• Saturday, April 13, 2024
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Saudi Aramco’s $97.8bn dividend payment raises questions for NNPC

Saudi Aramco’s $97.8bn dividend payment raises questions for NNPC

Saudi Arabia’s majority-owned state-owned firm, Saudi Aramco, is paying shareholders $97.8 billion in dividends in 2023, an amount higher than the size of Nigeria’s 2024 budget ($34 billion) indicating how a well-run oil company can provide a dollar supply to an economy.

This is even remarkable considering that the company’s profit fell by 25 percent to $121bn from the same period last year as lower oil prices and state-led production cuts weighed on performance.

Aramco paid $97.8 billion in dividends in 2023, up 30 per cent from 2022.

The company introduced the performance dividend in the second quarter of last year to boost returns to shareholders, specifically the state and the Saudi sovereign wealth fund, which own 82 per cent and 16 per cent of the company respectively.

The full-year performance-linked dividend for 2024 is expected to be $43.1 billion alone.

The payout remains the most important source of revenue for Crown Prince Mohammed bin Salman, who wants to use oil profits to fund an ambitious programme to modernise the kingdom and diversify the economy.

This is not the same case for the Nigerian National Petroleum Company Limited (NNPC). The state-owned company, the equivalent of Saudi Aramco is struggling with dollar remittance practices amid the lingering foreign exchange crisis in the country.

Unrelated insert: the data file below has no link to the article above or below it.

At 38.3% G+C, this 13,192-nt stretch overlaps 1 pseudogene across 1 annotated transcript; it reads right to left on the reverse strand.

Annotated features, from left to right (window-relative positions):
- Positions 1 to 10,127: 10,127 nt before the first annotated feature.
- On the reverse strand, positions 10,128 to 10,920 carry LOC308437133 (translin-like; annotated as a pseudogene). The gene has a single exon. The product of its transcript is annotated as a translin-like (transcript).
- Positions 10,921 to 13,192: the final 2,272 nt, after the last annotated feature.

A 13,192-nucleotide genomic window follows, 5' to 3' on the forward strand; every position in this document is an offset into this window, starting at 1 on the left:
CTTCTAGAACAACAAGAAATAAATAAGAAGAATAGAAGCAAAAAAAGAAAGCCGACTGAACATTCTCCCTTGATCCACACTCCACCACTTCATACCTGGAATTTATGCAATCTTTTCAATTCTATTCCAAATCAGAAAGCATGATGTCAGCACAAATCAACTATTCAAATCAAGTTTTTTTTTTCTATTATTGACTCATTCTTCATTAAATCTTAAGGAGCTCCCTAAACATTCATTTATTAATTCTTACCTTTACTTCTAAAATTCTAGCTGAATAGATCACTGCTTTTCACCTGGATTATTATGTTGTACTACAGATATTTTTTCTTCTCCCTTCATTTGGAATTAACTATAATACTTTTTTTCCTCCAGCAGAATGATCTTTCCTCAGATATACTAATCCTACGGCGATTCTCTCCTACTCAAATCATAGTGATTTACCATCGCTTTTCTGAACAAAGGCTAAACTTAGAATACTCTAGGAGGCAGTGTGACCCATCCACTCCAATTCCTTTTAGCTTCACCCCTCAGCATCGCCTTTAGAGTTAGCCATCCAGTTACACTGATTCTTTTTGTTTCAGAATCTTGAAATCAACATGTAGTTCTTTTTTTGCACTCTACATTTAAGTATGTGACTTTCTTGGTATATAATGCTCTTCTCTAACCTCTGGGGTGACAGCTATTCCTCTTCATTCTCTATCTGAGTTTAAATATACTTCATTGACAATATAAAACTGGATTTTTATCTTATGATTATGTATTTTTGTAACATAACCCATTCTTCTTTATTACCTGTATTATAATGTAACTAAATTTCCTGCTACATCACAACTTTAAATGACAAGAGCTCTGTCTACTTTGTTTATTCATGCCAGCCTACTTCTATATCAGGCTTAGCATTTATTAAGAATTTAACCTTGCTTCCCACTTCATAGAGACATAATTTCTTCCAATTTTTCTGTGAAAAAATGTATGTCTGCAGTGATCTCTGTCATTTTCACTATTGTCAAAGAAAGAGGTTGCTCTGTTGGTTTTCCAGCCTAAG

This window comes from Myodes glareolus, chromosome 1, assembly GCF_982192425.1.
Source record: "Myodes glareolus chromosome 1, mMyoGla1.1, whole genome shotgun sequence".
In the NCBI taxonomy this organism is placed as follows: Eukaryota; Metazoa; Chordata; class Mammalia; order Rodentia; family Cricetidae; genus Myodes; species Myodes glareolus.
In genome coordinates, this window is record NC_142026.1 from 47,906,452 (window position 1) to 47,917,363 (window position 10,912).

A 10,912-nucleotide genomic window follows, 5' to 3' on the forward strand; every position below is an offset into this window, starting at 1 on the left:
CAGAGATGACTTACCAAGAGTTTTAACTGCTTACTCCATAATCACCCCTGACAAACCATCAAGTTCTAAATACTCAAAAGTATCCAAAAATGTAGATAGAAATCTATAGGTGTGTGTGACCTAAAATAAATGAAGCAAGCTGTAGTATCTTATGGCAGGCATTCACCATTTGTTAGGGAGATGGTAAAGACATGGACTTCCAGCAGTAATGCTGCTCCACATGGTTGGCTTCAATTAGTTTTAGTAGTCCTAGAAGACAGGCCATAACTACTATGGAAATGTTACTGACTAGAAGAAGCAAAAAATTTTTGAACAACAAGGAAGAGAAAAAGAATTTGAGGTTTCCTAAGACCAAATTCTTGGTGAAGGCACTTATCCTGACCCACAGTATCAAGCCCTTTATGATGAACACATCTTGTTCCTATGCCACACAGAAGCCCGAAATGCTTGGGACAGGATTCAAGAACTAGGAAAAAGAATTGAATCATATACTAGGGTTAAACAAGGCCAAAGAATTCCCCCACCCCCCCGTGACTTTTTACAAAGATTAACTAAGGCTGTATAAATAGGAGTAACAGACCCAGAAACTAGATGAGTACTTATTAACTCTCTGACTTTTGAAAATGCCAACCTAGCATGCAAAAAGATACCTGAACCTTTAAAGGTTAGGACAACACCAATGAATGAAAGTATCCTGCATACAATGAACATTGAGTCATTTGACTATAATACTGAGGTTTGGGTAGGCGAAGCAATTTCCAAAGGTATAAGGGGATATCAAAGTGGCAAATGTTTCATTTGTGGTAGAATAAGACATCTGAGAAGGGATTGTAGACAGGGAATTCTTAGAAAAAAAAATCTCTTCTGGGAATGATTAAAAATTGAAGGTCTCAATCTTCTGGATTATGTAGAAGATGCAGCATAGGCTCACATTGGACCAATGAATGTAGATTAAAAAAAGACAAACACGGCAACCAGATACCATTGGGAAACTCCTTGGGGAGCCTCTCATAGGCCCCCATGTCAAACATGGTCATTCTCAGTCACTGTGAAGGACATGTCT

Despite the earnings decline, findings showed the result still represents Aramco’s second-highest net income on record, far outpacing the profitability of its largest global peers.

“The year-on-year decrease can be attributed to lower crude oil prices and volumes sold, as well as reduced refining and chemicals margins, partially offset by a decrease in production royalties during the year and lower income taxes and zakat,” Aramco said in a statement.

Aramco said total revenue also fell 17 percent to $440.88 billion, down from $535.19 billion last year. Free cash flow also fell to $101.2 billion in 2023, compared to $148.5 billion in 2022.

“It was a year that saw global oil demand reach record levels despite geopolitical volatility, economic headwinds, and inflationary pressures,” Amin Nasser, Aramco’s CEO told the earnings call on Sunday.

“We expect the global oil market to remain healthy over the remainder of this year, and we expect it to be fairly robust with growth of about 1.5 million barrels,” Nasser added.

Aramco confirmed it would halt plans to raise its oil production capacity from 12 million barrels per day to 13 million barrels per day, a move expected to reduce capital investment by approximately $40 billion between 2024 and 2028.

“The recent directive from the government to maintain our Maximum Sustainable Capacity at 12 million barrels per day provides increased flexibility, as well as an opportunity to focus on increasing gas production and growing our liquids-to-chemicals business,” Nasser said.

Aramco’s average hydrocarbon production was 12.8 million barrels of oil equivalent per day in 2023, including 10.7 million barrels per day of total liquids.

Aramco aims to ramp up its investments in other ventures including gas and gas infrastructure. It has a target to increase gas production by more than 60 percent by 2030, compared to 2021 levels. Its flagship gas investment is the Jaffoura project — the largest gas play in the Middle East — with an estimated 200 trillion standard cubic feet of natural gas.

For long-suffering Nigerians who have seen it all in the form of rising inflation, two recessions, and an unemployment rate at the highest levels, they would be wishing they were in Saudi Arabia’s shoes with the higher dividend from its state-owned oil corporation.